Second Eden group was today. It was hard going. I find group situations incredibly challenging because I don’t know what version of me to be – it varies depending on who I’m talking to – and I can’t read the room, other than to be aware that there’s a fairly high level of discomfort going on. Or at least, that’s my perception of what’s happening, I can’t imagine I’m the only one finding it tough.

What was possibly hardest about today was the group exercise that we did, although it wasn’t the doing of said exercise that caused problems, but rather what it made me aware of. We were given a desert island scenario, and a list of 15 items that we had to rank in order of priority, working in threes to come up with the order. That part was fine, but led to some uncomfortable realisations. To be fair, none of these were new. I like to be in control, we know that, but I also like to avoid conflict, and as a rule will generally defer to whoever has the strongest voice. As it happened things worked very well with the group I was in and we reached a consensus remarkably easy . But we didn’t get the order of things ‘right’ – there was an ideal case scenario which we heard afterwards. Obviously, the general level of understanding of desert survival wasn’t quite as important as what it demonstrated about how we interact in groups, but I was disproportionately annoyed at having gotten it ‘wrong’ (there’s a whole other post right there), which led me to think about why I thought my way was the right way in the first place.

It was a plane crash scenario, and it made sense for me to walk away from it, to try and save ourselves. It never even occurred to me that digging in and waiting for rescue could possibly make more sense. I was pondering it on the drive home, and had the thought that that is how I react to problems in general – find the quickest escape route, convince myself it’s the most viable one by whatever means possible, and take it. I detest asking for help, and if I feel like a problem is of my own making (which I generally do) then I will jump to fix it myself, now, if not sooner. Usually I jump feet first. If the situation I find myself in is bad or makes me uncomfortable in any way, I have got to remove myself from it, preferably physically but when that’s not possible, emotionally will do. I’ve been through the same thing time and time again over the years with Therapist. How many times have you heard me say ‘that’s it, I’m done’?? Or what about shutting down the blog? Even in the group today, before we ever got to life and death scenarios, I was incredibly anxious and wanted to just run. Last week I hid behind my scarf. Today, I hid behind my scarf, a large cup, and eventually a cushion.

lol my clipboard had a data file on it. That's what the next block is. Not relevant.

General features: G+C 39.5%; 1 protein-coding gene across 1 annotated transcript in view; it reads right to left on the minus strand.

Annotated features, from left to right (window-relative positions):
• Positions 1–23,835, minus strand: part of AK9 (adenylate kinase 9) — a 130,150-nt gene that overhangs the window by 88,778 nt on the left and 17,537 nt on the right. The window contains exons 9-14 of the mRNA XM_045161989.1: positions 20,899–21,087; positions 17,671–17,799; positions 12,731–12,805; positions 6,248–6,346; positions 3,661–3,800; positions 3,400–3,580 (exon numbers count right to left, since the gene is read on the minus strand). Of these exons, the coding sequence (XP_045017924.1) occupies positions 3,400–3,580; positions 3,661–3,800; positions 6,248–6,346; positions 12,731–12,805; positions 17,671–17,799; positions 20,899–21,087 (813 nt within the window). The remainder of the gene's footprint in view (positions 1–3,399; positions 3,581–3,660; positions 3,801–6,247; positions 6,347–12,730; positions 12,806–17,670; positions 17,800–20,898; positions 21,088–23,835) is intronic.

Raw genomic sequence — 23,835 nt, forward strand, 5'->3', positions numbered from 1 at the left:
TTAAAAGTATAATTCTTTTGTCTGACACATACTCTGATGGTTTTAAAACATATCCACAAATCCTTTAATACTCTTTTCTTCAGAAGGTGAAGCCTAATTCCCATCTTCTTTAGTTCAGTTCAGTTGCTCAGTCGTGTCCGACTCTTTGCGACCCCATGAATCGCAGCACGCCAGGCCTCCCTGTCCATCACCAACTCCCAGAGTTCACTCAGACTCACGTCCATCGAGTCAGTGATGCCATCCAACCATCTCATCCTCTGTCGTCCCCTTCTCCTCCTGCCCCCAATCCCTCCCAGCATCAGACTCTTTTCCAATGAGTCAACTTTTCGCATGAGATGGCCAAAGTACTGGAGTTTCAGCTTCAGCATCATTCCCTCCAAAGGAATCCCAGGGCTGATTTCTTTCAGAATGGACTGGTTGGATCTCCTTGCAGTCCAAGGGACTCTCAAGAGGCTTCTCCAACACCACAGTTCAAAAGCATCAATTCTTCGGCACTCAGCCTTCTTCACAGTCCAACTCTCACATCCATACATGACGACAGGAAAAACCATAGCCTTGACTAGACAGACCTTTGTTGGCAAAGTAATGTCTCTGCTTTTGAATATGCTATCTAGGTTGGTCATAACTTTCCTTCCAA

It’s the emotional discomfort that I just cannot handle, and I think it’s that that makes me want to run, to avoid, to hurt myself………whatever escape I can find. Physical discomfort I can take, it’s something to focus on, something to distract from my mind. But I can’t keep hiding from emotional discomfort. The box is quite full, and there’s only so much that can go in there before if comes back to bite me in the ass. It’s not nice to face these things head on, it left me feeling pretty shook. But I guess that’s the whole point. If I don’t face up to these things, I can’t change them, and if I can’t change them, I’ll always be running or hiding or hurting…………..

This will all be so much easier (or something??!) when I finally have a therapist to talk it through with!

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